Chapter 8 Introduction to Hypothesis Testing

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1 Chapter 8 Student Lecture Notes 8-1 Chapter 8 Introduction to Hypothesis Testing Fall 26 Fundamentals of Business Statistics 1 Chapter Goals After completing this chapter, you should be able to: Formulate null and alternative hypotheses for applications involving a single population mean Formulate a decision rule for testing a hypothesis Know how to use the test statistic, critical value, and p-value approaches to test the null hypothesis Fall 26 Fundamentals of Business Statistics 2

2 Chapter 8 Student Lecture Notes 8-2 Testing Theories Hypotheses Competing theories that we want to test about a population are called Hypotheses in statistics. Specifically, we label these competing theories as Null Hypothesis (H ) and Alternative Hypothesis (H 1 or H A ). H : The null hypothesis is the status quo or the prevailing viewpoint. H A : The alternative hypothesis is the competing belief. It is the statement that the researcher is hoping to prove. Fall 26 Fundamentals of Business Statistics 3 The Null Hypothesis, H Begin with the assumption that the null hypothesis is true Refers to the status quo Always contains =, or sign May or may not be rejected (continued) Fall 26 Fundamentals of Business Statistics 4

3 Chapter 8 Student Lecture Notes 8-3 The Alternative Hypothesis, H A Challenges the status quo Never contains the =, or sign Is generally the hypothesis that is believed (or needs to be supported) by the researcher Provides the direction of extreme Fall 26 Fundamentals of Business Statistics 5 Hypothesis Testing Process Claim: the population mean age is 5. (Null Hypothesis: H : μ = 5 ) Is x=2 likely if μ = 5? If not likely, REJECT Null Hypothesis Fall 26 Fundamentals of Business Statistics Suppose the sample mean age is 2: x = 2 Population Now select a random sample Sample

4 Chapter 8 Student Lecture Notes 8-4 Deciding Which Theory to Support Decision making is based on the rare event concept. Since the null hypothesis is the status quo, we assume that it is true unless the observed result is extremely unlikely (rare) under the null hypothesis. Definition: If the data were indeed unlikely to be observed under the assumption that H is true, and therefore we reject H in favor of H A, then we say that the data are statistically significant. Fall 26 Fundamentals of Business Statistics 7 Reason for Rejecting H Sampling Distribution of x μ = 5 If H is true x Fall 26 Fundamentals of Business Statistics 8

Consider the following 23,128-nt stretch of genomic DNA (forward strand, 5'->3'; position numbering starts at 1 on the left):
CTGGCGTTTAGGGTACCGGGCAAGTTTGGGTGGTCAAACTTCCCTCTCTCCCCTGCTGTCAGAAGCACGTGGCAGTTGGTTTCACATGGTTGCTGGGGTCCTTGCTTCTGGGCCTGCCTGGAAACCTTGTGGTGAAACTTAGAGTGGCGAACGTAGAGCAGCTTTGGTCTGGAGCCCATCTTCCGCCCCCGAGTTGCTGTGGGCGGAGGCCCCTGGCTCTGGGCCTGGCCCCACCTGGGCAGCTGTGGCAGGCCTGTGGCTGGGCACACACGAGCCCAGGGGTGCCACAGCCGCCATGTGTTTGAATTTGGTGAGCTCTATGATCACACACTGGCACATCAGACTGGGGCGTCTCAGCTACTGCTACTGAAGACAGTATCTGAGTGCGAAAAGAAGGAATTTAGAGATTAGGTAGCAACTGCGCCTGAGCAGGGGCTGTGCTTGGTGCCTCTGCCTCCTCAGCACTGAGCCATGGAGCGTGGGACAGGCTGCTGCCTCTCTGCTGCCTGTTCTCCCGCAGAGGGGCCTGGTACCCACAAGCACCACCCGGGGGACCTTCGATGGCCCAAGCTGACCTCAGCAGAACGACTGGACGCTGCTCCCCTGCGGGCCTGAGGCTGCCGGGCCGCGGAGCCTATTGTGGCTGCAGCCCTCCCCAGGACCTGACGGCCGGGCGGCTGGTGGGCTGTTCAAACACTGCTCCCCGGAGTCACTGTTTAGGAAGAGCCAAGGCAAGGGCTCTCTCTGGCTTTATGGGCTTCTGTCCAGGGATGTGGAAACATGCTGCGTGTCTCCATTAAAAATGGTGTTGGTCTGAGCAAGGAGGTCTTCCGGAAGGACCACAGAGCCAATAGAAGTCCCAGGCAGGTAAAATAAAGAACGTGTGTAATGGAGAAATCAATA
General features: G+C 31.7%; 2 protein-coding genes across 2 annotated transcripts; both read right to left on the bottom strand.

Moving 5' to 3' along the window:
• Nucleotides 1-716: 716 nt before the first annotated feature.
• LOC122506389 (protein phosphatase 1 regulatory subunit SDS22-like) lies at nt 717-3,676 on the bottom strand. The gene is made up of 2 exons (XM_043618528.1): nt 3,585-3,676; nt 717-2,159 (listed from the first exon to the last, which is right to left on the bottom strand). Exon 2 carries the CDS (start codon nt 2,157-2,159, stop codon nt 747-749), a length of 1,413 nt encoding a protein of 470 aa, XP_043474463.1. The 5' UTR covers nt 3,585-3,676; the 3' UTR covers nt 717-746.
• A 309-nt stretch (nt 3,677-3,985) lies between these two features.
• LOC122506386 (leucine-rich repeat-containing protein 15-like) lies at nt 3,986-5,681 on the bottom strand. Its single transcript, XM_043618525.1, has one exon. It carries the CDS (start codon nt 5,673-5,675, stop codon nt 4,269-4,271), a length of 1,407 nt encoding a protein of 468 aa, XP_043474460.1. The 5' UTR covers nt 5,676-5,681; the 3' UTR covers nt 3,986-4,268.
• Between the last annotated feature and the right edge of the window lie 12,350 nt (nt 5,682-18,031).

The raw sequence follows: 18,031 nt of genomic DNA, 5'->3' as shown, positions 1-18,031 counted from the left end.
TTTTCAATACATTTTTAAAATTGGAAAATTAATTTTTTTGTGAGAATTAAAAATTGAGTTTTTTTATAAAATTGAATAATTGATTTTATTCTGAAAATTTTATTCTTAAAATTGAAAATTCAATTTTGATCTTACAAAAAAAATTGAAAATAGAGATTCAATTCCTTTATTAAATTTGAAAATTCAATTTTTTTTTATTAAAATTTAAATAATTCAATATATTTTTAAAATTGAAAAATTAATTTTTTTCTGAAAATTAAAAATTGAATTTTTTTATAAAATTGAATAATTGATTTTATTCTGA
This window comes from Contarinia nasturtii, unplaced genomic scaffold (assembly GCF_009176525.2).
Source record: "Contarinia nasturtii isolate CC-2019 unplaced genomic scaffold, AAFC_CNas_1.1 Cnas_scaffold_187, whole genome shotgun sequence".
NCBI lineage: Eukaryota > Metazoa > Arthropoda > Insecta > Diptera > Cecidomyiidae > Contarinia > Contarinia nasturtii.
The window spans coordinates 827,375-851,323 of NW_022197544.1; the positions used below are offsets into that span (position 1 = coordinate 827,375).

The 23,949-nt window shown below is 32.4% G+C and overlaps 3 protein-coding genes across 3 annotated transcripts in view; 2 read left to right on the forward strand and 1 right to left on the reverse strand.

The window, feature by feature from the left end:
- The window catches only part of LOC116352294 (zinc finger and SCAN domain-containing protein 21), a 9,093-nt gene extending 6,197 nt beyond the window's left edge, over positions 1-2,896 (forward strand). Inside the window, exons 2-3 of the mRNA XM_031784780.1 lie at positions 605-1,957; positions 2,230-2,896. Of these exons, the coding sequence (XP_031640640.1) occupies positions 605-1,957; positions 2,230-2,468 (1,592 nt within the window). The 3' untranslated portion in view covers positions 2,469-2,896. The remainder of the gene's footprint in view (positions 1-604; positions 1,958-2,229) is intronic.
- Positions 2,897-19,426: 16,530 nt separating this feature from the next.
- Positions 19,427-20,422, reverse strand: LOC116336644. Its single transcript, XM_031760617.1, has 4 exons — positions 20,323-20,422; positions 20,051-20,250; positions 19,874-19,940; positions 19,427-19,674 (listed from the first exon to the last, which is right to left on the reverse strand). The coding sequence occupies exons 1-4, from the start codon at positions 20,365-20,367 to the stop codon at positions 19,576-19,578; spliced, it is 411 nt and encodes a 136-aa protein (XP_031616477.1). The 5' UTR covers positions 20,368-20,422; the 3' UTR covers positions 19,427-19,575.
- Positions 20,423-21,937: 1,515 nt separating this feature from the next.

5 Chapter 8 Student Lecture Notes 8-5 Level of Significance, α Defines unlikely values of sample statistic if null hypothesis is true Defines rejection region of the sampling distribution Is designated by α, (level of significance) Is selected by the researcher at the beginning Provides the critical value(s) of the test Fall 26 Fundamentals of Business Statistics 9 Level of Significance and the Rejection Region Level of significance = α H : μ 3 H A : μ < 3 H : μ 3 H A : μ > 3 Lower tail test Upper tail test α α Represents critical value Rejection region is shaded H : μ = 3 H A : μ 3 Two tailed test α/2 Fall 26 Fundamentals of Business Statistics 1 α /2

6 Chapter 8 Student Lecture Notes 8-6 Critical Value Approach to Testing Convert sample statistic (e.g.: statistic ( Z* or t* statistic ) x ) to test Determine the critical value(s) for a specified level of significance α from a table or computer If the test statistic falls in the rejection region, reject H ; otherwise do not reject H Fall 26 Fundamentals of Business Statistics 11 Critical Value Approach to Testing Convert sample statistic ( x ( Z* or t* statistic ) Is X ~ N? Yes No ) to a test statistic Sample Size? Yes Is σ known? Large (n 1) No, use sample standard deviation s Small 2. Use T~t (n-1) 1. Use Z~N(,1)

7 Chapter 8 Student Lecture Notes 8-7 Calculating the Test Statistic: Z Two-Sided: H : μ = μ ; H A : μ μ Reject H if Z* > Z (.5 α/2) or Z* < Z (.5 α/2), otherwise do not reject H One-Sided Upper Tail: H : μ μ ; H A : μ > μ Reject H if Z* > Z (.5 α), otherwise do not reject H One-Sided Lower Tail: H : μ z * = x μ σ n μ ; H A : μ < μ Reject H if Z* < -Z (.5 α), otherwise do not reject H Fall 26 Fundamentals of Business Statistics 13 T test Statistic Two-Sided: H : μ = μ ; H A : μ μ * Reject H if ( n 1) * ( n 1) t > t(, otherwise do not 1 α / 2) or t < t( 1 α / 2) reject H One-Sided Upper Tail: H : μ μ ; H A : μ > μ * ( 1) Reject H if t > t( n 1 α ), otherwise do not reject H One-Sided Lower Tail: H : μ μ ; H A : μ < μ * ( n 1) Reject H if t < t( 1 α ), otherwise do not reject H t * = x μ s n Fall 26 Fundamentals of Business Statistics 14